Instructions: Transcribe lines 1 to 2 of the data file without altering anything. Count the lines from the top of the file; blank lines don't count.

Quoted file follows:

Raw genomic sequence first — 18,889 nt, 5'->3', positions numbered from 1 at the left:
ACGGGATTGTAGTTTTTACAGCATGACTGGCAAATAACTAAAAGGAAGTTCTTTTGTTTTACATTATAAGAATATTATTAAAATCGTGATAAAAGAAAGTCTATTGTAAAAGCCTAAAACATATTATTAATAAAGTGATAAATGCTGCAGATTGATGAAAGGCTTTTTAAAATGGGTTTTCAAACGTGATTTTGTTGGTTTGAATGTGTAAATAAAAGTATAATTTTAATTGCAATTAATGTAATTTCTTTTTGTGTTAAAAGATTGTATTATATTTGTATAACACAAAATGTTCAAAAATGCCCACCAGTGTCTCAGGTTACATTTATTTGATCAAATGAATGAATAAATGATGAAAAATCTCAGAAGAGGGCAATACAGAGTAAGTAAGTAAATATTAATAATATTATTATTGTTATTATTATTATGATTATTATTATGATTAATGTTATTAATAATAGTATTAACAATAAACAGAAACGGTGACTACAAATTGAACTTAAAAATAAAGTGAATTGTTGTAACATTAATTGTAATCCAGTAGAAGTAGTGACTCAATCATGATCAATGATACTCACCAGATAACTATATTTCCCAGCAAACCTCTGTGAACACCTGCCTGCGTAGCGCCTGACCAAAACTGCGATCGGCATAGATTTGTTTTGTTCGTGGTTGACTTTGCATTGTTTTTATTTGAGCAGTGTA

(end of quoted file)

Raw genomic sequence first — 18,889 nt, 5'->3', positions numbered from 1 at the left:
ACGGGATTGTAGTTTTTACAGCATGACTGGCAAATAACTAAAAGGAAGTTCTTTTGTTTTACATTATAAGAATATTATTAAAATCGTGATAAAAGAAAGTCTATTGTAAAAGCCTAAAACATATTATTAATAAAGTGATAAATGCTGCAGATTGATGAAAGGCTTTTTAAAATGGGTTTTCAAACGTGATTTTGTTGGTTTGAATGTGTAAATAAAAGTATAATTTTAATTGCAATTAATGTAATTTCTTTTTGTGTTAAAAGATTGTATTATATTTGTATAACACAAAATGTTCAAAAATGCCCACCAGTGTCTCAGGTTACATTTATTTGATCAAATGAATGAATAAATGATGAAAAATCTCAGAAGAGGGCAATACAGAGTAAGTAAGTAAATATTAATAATATTATTATTGTTATTATTATTATGATTATTATTATGATTAATGTTATTAATAATAGTATTAACAATAAACAGAAACGGTGACTACAAATTGAACTTAAAAATAAAGTGAATTGTTGTAACATTAATTGTAATCCAGTAGAAGTAGTGACTCAATCATGATCAATGATACTCACCAGATAACTATATTTCCCAGCAAACCTCTGTGAACACCTGCCTGCGTAGCGCCTGACCAAAACTGCGATCGGCATAGATTTGTTTTGTTCGTGGTTGACTTTGCATTGTTTTTATTTGAGCAGTGTA